Such eagerness regarding the results becomes apparent for NRIs that are actually just annual activities instead of permanent and ongoing efforts. If it is perceived that these events have no effect on the policy-making process or the general national ecosystem, incentives for participation might decrease. This type of effect where “reality strikes” may explain, at least in part, the tendency shown by this project as regards the decrease in participation rates (see chart). Therefore, one of the most important challenges for the NRIs is to identify and establish specific criteria to assess the success of these initiatives, mimicking a process of assessment similar to the one used by the global IGF 2014.

CHART: Number of participants on each national initiative in the first and last editions.

For the time being, most of the initiatives cannot establish a causal relationship of the impact on policy results or private sector procedures (Peru, Nicaragua, Bolivia, Guatemala, and Dominican Republic). Interviewees attributed this lack of impact mostly to the level of maturity of the national initiatives. According to them, it is still “too soon” to see real and lasting results. The process of establishing NRIs is deeply rooted in the specific context of a country/region. Experiences at the national level are not only important to raise awareness and promote a general understanding of Internet governance, but also to contribute to the quality and general development of Internet policy for the countries in the LAC region. However, most initiatives recognize that, even though the impact on policymaking is desirable, the forum only has an indirect effect on national Internet policy itself.

Final Comments and Next Steps

There are multiple risks and challenges for the continuation of these initiatives. They range from sustainability issues to low work indexes from one edition to the other, like elitization problems and issues related to the their legitimacy when they fail to attract key actors of the national ecosystem, including, among others, those in charge of the implementation of public policy.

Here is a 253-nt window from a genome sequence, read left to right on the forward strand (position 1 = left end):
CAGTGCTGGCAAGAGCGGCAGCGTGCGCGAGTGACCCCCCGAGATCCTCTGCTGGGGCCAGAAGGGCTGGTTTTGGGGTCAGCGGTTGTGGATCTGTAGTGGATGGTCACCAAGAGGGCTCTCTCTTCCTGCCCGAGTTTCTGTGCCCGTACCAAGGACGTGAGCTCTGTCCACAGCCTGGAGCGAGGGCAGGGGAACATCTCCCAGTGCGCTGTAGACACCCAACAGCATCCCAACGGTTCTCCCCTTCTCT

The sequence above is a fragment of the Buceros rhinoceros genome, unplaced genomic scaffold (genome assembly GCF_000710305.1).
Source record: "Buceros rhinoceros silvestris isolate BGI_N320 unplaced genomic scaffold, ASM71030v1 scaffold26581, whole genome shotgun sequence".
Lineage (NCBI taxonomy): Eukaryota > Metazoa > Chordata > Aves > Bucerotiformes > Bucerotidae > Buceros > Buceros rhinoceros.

The research behind this article makes it clear that the practice of multistakeholder Internet governance is not smooth in all national initiatives, but it takes on different forms and interpretations. In most cases, the initiatives have managed to capture some important aspects of the multistakeholder model. Future research could look into the long-term effects of multistakeholder governance procedures in other national policy spheres, as well as the differences among countries in the development of such governance models. It could also analyze participation rates and provide a better understanding of the roles that elites and national experts play in relation to IG and the “professionalization” of these spaces that are supposed to be open and participatory.

After two decades in existence, we find that there is a need for a more critical understanding of the impact of multistakeholder Internet governance procedures at the international level. The international IGF is currently under revision to deal with important changes to its format, extension and scope, and many have recognized the need for a better work in-between sessions. Ongoing NRI research can provide information on the role that national initiatives can play to legitimize multistakeholder Internet governance procedures. It can also give us constant and local feedback, and potentially have a greater impact on national policy.

- The original post was published in the LACTLD Report No. 11


* This article is based on the research Mapping National Internet Governance Initiatives in Latin America (2018), conducted by Carolina Aguerre, Diego Canabarro, Agustina Callegari, Louise Marie Hurel and Nathalia Sautchuk Patrício. The report and the data collected are available at: https://miglac.org/.

** Acronym for National and Regional Initiative.